Driving stick shift wasn’t so automatic
Driver’s Education. Words that would make the heart of a 15-year-old jump with joy and fear at the same time. That is when it was offered in school. Now, I must admit, since Drivers Ed is no longer a course in many schools, I do not know how youngsters learn to drive.
Parents are of course the first line of teaching. I can just see parents, huddled around a kitchen table, in the middle of the night. It’s dark and quiet and a little chilly. She has hold of the kitchen corn broom, stems up and handle down. He has pulled out two pieces of the straw and holds them, exposed ends equal in height, tight fisted in his hand. “Agreed,” he says, “short stick loses.” She pulls one out and hides her choice until he reveals his. They compare and immediately he yips and she whimpers. She has pulled the short straw. She will be the driving teacher of their teen-aged child who will be turning 15 and a half in two days and will then be getting the driver’s permit and will need to be taught the ins and outs of driving. That is just as soon as the written test is passed.
The written test? Yes, the written test. I had the grand opportunity a long time ago to take up number 85 at the DVM just as No. 42 was called up. I sat and began my wait and took in all the goings on around me. I must admit the most fun was watching the kids being given their written tests and scooted to the roped off area to take the test in solitude. Well as much solitude they could get in a room full of number holders. Few of us were patient while others without thought of these test takers, felt it important to complain-loudly… What does complaining and uttering disgruntled remarks get them? Does the line move faster? Don’t get me started. Moving ahead…
The written test is mostly common sense but it’s a rite of passage. I still remember taking it some 40-plus years ago. Most importantly I remember the two questions I missed. One about which way to turn the wheels when parking on a hill and one about what a yellow triangle shaped sign stands for. Fifty-fifty was the chance on the wheels, I guessed wrong. The sign, which I said was yield in reality was caution. I still to this day say yield means caution. But the instructor, a Mr. Pearce, wouldn’t budge. I got my learner’s permit anyway and to my mother’s chagrin was on my way to becoming a driver. “Hide the women and children,” was what my dad said!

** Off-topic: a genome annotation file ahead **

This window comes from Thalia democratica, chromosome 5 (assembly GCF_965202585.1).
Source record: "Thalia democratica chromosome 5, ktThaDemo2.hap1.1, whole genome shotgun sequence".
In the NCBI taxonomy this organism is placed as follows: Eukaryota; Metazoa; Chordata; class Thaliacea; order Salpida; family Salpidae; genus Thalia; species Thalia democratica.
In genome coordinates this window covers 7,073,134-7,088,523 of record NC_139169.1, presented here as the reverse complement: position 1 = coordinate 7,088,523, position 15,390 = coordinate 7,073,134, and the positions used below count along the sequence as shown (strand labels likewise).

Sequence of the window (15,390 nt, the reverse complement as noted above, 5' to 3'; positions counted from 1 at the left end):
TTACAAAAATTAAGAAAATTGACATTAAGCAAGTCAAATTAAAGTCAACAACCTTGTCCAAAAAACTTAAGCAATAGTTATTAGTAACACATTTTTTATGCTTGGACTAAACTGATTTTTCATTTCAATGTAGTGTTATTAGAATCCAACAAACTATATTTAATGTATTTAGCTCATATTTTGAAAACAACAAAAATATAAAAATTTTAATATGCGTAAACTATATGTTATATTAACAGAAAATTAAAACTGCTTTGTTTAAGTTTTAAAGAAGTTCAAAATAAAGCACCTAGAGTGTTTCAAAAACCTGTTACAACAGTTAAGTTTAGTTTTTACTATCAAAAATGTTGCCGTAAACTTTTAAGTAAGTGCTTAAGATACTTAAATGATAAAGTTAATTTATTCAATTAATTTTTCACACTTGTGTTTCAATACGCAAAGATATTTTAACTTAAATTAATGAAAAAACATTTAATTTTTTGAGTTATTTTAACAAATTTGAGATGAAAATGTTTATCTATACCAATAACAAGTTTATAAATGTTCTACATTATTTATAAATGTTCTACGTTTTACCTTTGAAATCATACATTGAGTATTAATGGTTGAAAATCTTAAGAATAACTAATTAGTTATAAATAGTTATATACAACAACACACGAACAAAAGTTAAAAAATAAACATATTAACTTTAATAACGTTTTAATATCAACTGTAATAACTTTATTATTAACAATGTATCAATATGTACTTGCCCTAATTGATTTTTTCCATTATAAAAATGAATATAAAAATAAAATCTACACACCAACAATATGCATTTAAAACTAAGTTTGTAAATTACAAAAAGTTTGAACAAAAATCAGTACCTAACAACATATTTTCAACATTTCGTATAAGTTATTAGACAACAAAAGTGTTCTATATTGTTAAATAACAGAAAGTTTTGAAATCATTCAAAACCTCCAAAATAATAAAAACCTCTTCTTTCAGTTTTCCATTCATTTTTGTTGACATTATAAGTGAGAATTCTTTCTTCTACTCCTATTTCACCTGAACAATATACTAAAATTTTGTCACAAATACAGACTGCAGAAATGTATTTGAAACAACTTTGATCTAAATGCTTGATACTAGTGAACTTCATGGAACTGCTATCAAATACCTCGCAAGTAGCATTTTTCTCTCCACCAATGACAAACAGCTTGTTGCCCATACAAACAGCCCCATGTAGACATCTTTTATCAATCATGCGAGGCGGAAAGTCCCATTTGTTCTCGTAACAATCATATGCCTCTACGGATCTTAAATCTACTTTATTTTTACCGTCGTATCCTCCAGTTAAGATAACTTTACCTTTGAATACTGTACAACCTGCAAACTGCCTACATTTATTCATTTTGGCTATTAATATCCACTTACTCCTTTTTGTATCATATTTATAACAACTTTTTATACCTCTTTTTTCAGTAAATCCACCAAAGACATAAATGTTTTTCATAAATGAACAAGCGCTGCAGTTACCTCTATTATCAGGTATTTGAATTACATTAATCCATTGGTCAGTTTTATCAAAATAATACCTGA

The dirt road going out to Lackawanna was my proving ground. Now it’s a major paved road that leads to the Nevada State prison near Ely. Is there a connection there? To mom’s credit, or maybe it was the Prozac, she was calm, cool and patient. I learned in the family’s’ T-bird. Automatic transmission. Electric everything, even wing windows. I had taken Drivers Ed so I knew the basics but needed a bit of real road work.
The six months between 15 and a half and 16, when in Nevada you can get a duly certified driver’s license, went pretty quickly. Soon, heart pounding in my throat, I was taking my actual driving test with that same DMV agent in the passenger seat. Off in the T-bird we went. Soon, back at the little white building that housed the DMV, I parked and turned the wheels, the wrong way again. We exited the car and with his stern face he said I had passed. My picture taken and the laminating done I was finally issued my license.
The jest of this story? That night with new license in hand I set off to drive my friends up and down main street and cause havoc and commotion within the community. But, and this is a big but, I had to take the family’s old 1966 Plymouth Barracuda, a fine red car — with a standard transmission. Three speed on the column; no problem. Yea, right. I knew in my mind how it worked. But getting it to work was the problem. A car full of giggling 16-year-old girls driving around most of the night in first gear, slowing as much as possible at each red light praying it would turn green before we got there so that darn clutch was not needed — again. I’m pretty sure on a quiet summer night in a small Eastern Nevada town they can still hear that poor 6-cylinder engine being revved up in first gear, the chunk-a-chug, chunk-a-chug of the standard transmission being pushed to its limits.
Thanks to my brother, I now know what the friction point on a standard transmission is. Do You?
Trina Machacek lives in Eureka, Nev. Her book ITY BITS can be found on Kindle. Share your thoughts and comments with her at email@example.com.